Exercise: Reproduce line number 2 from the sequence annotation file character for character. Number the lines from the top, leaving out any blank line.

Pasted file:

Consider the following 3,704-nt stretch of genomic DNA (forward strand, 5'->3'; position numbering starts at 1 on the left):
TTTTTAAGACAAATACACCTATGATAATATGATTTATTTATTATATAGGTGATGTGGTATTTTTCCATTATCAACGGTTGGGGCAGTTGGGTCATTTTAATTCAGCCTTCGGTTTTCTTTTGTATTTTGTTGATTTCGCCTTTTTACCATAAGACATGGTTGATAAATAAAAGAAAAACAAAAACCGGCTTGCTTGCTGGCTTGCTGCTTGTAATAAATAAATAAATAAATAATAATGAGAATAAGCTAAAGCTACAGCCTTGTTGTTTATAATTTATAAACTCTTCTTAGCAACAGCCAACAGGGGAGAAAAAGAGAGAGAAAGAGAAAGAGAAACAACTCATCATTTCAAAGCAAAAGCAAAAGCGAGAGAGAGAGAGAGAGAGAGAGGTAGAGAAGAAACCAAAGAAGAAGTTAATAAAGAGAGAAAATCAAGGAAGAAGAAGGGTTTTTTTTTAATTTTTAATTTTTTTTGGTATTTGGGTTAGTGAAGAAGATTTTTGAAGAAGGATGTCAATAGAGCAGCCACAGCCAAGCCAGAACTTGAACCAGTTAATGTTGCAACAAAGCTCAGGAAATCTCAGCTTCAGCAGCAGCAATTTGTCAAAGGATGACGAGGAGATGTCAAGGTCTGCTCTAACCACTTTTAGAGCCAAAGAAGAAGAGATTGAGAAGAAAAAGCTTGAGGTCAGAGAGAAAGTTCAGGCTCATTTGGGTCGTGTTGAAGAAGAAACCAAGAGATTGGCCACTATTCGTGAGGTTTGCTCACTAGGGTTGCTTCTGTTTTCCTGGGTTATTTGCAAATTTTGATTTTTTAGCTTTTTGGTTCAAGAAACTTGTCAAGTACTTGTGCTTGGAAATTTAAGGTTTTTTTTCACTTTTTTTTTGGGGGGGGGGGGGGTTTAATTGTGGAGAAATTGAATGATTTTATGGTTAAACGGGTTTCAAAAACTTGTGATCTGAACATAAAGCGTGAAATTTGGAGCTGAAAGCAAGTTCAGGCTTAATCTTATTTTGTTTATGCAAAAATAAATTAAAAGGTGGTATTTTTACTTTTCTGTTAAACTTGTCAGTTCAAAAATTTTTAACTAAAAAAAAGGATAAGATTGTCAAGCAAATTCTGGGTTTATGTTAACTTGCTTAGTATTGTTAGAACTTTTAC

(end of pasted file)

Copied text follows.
TTTTTAAGACAAATACACCTATGATAATATGATTTATTTATTATATAGGTGATGTGGTATTTTTCCATTATCAACGGTTGGGGCAGTTGGGTCATTTTAATTCAGCCTTCGGTTTTCTTTTGTATTTTGTTGATTTCGCCTTTTTACCATAAGACATGGTTGATAAATAAAAGAAAAACAAAAACCGGCTTGCTTGCTGGCTTGCTGCTTGTAATAAATAAATAAATAAATAATAATGAGAATAAGCTAAAGCTACAGCCTTGTTGTTTATAATTTATAAACTCTTCTTAGCAACAGCCAACAGGGGAGAAAAAGAGAGAGAAAGAGAAAGAGAAACAACTCATCATTTCAAAGCAAAAGCAAAAGCGAGAGAGAGAGAGAGAGAGAGAGGTAGAGAAGAAACCAAAGAAGAAGTTAATAAAGAGAGAAAATCAAGGAAGAAGAAGGGTTTTTTTTTAATTTTTAATTTTTTTTGGTATTTGGGTTAGTGAAGAAGATTTTTGAAGAAGGATGTCAATAGAGCAGCCACAGCCAAGCCAGAACTTGAACCAGTTAATGTTGCAACAAAGCTCAGGAAATCTCAGCTTCAGCAGCAGCAATTTGTCAAAGGATGACGAGGAGATGTCAAGGTCTGCTCTAACCACTTTTAGAGCCAAAGAAGAAGAGATTGAGAAGAAAAAGCTTGAGGTCAGAGAGAAAGTTCAGGCTCATTTGGGTCGTGTTGAAGAAGAAACCAAGAGATTGGCCACTATTCGTGAGGTTTGCTCACTAGGGTTGCTTCTGTTTTCCTGGGTTATTTGCAAATTTTGATTTTTTAGCTTTTTGGTTCAAGAAACTTGTCAAGTACTTGTGCTTGGAAATTTAAGGTTTTTTTTCACTTTTTTTTTGGGGGGGGGGGGGGTTTAATTGTGGAGAAATTGAATGATTTTATGGTTAAACGGGTTTCAAAAACTTGTGATCTGAACATAAAGCGTGAAATTTGGAGCTGAAAGCAAGTTCAGGCTTAATCTTATTTTGTTTATGCAAAAATAAATTAAAAGGTGGTATTTTTACTTTTCTGTTAAACTTGTCAGTTCAAAAATTTTTAACTAAAAAAAAGGATAAGATTGTCAAGCAAATTCTGGGTTTATGTTAACTTGCTTAGTATTGTTAGAACTTTTAC